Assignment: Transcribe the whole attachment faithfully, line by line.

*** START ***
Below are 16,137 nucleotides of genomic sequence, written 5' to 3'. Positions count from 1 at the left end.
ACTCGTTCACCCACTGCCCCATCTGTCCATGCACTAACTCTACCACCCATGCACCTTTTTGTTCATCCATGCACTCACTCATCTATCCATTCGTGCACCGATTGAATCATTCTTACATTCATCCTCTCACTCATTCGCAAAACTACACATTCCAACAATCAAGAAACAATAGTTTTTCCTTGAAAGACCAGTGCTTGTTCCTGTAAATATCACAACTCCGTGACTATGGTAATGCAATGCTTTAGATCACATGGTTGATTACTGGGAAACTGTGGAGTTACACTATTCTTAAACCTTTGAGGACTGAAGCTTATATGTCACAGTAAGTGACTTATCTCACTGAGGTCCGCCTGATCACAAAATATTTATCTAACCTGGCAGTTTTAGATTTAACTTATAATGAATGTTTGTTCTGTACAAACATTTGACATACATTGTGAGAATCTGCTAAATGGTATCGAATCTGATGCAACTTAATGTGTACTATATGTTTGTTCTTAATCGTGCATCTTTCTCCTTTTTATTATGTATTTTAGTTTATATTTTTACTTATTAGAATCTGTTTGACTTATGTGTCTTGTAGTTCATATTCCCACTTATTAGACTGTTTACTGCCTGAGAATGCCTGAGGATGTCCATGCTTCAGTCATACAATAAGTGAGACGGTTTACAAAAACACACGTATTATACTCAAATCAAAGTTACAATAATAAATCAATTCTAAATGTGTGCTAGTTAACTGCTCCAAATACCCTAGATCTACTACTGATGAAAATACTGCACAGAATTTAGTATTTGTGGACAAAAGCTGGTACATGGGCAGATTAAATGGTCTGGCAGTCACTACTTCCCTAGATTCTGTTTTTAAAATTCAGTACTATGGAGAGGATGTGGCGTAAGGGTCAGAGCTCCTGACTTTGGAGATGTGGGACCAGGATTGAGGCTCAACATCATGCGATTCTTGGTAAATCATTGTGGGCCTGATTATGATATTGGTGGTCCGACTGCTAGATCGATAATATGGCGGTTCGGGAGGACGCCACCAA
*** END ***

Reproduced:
Below are 16,137 nucleotides of genomic sequence, written 5' to 3'. Positions count from 1 at the left end.
ACTCGTTCACCCACTGCCCCATCTGTCCATGCACTAACTCTACCACCCATGCACCTTTTTGTTCATCCATGCACTCACTCATCTATCCATTCGTGCACCGATTGAATCATTCTTACATTCATCCTCTCACTCATTCGCAAAACTACACATTCCAACAATCAAGAAACAATAGTTTTTCCTTGAAAGACCAGTGCTTGTTCCTGTAAATATCACAACTCCGTGACTATGGTAATGCAATGCTTTAGATCACATGGTTGATTACTGGGAAACTGTGGAGTTACACTATTCTTAAACCTTTGAGGACTGAAGCTTATATGTCACAGTAAGTGACTTATCTCACTGAGGTCCGCCTGATCACAAAATATTTATCTAACCTGGCAGTTTTAGATTTAACTTATAATGAATGTTTGTTCTGTACAAACATTTGACATACATTGTGAGAATCTGCTAAATGGTATCGAATCTGATGCAACTTAATGTGTACTATATGTTTGTTCTTAATCGTGCATCTTTCTCCTTTTTATTATGTATTTTAGTTTATATTTTTACTTATTAGAATCTGTTTGACTTATGTGTCTTGTAGTTCATATTCCCACTTATTAGACTGTTTACTGCCTGAGAATGCCTGAGGATGTCCATGCTTCAGTCATACAATAAGTGAGACGGTTTACAAAAACACACGTATTATACTCAAATCAAAGTTACAATAATAAATCAATTCTAAATGTGTGCTAGTTAACTGCTCCAAATACCCTAGATCTACTACTGATGAAAATACTGCACAGAATTTAGTATTTGTGGACAAAAGCTGGTACATGGGCAGATTAAATGGTCTGGCAGTCACTACTTCCCTAGATTCTGTTTTTAAAATTCAGTACTATGGAGAGGATGTGGCGTAAGGGTCAGAGCTCCTGACTTTGGAGATGTGGGACCAGGATTGAGGCTCAACATCATGCGATTCTTGGTAAATCATTGTGGGCCTGATTATGATATTGGTGGTCCGACTGCTAGATCGATAATATGGCGGTTCGGGAGGACGCCACCAA